You really got a feel for what it must have been like when there was a shot of a couple of team cars bouncing along in a cloud of brown dust as if they had no shocks. Armstrong eventually emerged from the cloud, but I wouldn't have been surprised if Mel Gibson had come riding out as Mad Max.
But hey, the dust was better than having it rain, as it did during Monday's Stage 2, when riders tumbled on the slick pavement, with Americans landing the hardest.
Christian Vande Velde, who finished fourth in 2008, was the top contender for Garmin-Transitions, but he had to withdraw before Stage 3 because of broken ribs suffered in a Stage 2 crash (it was the third time he has crashed and broken ribs this year after crashing and breaking vertebrae last year).
Garmin teammate Tyler Farrar came into the Tour with high hopes for winning at least one stage, but he crashed Monday, as well. He broke his left wrist, but persevered through the pain and finished Stage 3 to keep his stage hopes alive. Farrar is one of the world's best sprinters, but he lost a great chance to win Stage 1 when a rider's wheel got stuck to his derailleur just before the sprint.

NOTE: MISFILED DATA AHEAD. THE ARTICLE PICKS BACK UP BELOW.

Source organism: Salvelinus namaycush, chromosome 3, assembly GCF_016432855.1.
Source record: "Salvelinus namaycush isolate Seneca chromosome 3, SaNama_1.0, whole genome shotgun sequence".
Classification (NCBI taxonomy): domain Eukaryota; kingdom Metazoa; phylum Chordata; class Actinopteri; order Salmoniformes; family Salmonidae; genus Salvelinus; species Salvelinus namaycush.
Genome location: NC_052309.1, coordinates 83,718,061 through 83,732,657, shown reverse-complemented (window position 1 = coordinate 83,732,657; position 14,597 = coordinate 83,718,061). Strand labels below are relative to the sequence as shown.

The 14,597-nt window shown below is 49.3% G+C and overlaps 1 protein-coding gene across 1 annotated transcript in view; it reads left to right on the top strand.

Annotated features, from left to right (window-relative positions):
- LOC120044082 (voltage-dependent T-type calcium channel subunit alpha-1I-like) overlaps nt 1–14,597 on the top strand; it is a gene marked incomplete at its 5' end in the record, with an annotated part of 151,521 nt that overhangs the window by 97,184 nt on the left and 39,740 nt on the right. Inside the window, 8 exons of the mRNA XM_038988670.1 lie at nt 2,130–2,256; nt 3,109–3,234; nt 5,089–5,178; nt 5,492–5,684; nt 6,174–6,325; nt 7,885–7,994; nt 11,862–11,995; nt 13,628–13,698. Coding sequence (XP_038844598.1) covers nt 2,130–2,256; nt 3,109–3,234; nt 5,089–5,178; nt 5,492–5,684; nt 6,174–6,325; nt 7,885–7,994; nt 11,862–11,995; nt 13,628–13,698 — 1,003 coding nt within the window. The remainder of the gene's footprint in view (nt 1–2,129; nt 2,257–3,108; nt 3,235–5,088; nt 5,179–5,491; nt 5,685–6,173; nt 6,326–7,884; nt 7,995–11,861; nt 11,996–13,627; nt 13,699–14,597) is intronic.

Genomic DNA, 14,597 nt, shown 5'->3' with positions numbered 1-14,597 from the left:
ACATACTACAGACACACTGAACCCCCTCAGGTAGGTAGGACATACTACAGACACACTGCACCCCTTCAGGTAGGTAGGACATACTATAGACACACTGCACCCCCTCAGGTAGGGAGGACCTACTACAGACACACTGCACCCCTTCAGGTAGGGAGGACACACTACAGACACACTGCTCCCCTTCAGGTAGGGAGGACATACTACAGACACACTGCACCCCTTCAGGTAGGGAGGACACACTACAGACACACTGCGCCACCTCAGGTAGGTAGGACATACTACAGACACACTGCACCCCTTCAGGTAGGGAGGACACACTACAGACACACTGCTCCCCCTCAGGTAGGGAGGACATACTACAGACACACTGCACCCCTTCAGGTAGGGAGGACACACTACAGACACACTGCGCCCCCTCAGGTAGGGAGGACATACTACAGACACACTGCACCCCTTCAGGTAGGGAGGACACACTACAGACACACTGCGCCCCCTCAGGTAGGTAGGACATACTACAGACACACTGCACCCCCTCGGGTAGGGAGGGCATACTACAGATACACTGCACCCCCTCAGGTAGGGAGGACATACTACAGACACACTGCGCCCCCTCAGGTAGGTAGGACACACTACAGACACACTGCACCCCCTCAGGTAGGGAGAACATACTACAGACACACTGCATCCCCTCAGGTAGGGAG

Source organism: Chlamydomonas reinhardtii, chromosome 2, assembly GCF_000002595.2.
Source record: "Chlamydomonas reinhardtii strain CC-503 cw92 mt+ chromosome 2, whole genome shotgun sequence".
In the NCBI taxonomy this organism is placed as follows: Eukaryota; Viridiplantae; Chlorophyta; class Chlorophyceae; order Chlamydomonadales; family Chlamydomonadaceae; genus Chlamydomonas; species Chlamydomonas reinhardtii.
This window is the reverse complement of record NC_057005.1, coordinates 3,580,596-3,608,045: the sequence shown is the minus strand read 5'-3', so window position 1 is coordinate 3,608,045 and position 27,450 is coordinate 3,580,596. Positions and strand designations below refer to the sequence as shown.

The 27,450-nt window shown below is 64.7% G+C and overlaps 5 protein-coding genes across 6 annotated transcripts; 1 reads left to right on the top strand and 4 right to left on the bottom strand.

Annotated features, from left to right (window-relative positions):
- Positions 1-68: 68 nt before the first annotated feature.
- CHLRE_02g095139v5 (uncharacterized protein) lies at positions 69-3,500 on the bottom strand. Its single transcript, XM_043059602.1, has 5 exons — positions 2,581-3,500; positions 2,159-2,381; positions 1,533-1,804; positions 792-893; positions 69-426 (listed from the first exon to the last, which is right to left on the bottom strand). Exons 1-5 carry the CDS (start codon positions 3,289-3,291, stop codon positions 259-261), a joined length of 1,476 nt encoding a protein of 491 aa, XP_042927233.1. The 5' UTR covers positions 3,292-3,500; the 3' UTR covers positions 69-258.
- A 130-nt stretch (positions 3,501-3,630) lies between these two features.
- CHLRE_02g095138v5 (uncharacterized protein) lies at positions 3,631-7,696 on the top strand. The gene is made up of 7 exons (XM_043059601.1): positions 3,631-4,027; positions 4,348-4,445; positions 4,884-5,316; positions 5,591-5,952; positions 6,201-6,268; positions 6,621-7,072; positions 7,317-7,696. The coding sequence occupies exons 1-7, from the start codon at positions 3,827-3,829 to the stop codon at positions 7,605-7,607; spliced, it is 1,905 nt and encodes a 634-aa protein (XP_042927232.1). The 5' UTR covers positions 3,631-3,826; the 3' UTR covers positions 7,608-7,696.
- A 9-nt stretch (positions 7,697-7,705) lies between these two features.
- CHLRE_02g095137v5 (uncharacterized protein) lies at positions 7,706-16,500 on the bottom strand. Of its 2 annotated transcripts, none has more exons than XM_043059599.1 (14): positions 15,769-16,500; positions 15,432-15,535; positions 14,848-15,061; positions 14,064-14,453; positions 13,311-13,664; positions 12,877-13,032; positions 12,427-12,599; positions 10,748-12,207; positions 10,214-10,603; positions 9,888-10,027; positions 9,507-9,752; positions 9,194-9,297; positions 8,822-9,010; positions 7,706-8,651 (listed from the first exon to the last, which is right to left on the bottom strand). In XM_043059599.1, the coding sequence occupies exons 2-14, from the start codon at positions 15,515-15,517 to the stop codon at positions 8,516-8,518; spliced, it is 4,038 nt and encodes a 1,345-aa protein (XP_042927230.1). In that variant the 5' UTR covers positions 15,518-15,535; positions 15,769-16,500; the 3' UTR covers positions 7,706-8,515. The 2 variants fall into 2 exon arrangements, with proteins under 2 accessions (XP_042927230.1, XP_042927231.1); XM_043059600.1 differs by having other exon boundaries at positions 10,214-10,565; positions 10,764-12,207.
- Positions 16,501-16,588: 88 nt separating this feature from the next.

All the drama is a good reminder of just how dangerous cycling is and how capricious it can be. It also is a testament to how good Armstrong was during his jersey run when he overcame every obstacle, be it a fan's musette bag catching his handlebar, a rider forcing him off the road and onto a cross-country ride, or the combined efforts of the rest of the world's riders to beat him.
Can he overcome his current deficit? He trailed by 2:18 in 2005, 2:27 in 2003, 5:54 in 2000, 9:35 in 2004 and a whopping 35:19 in 2001 and won each time. So two minutes or so doesn't sound like much, but bear in mind that the time behind the leader isn't nearly as important as the deficit behind another top contender. Armstrong also is considerably older and is no longer the world's strongest cyclist.
Armstrong told ESPN.com on Sunday that he thought his odds of winning improved from 10-1 to 5-1 after his strong ride in the prologue. If so, they fell considerably on the cobblestones.
Jim Caple is a senior writer for ESPN.com. He can be reached here. His website is at jimcaple.net.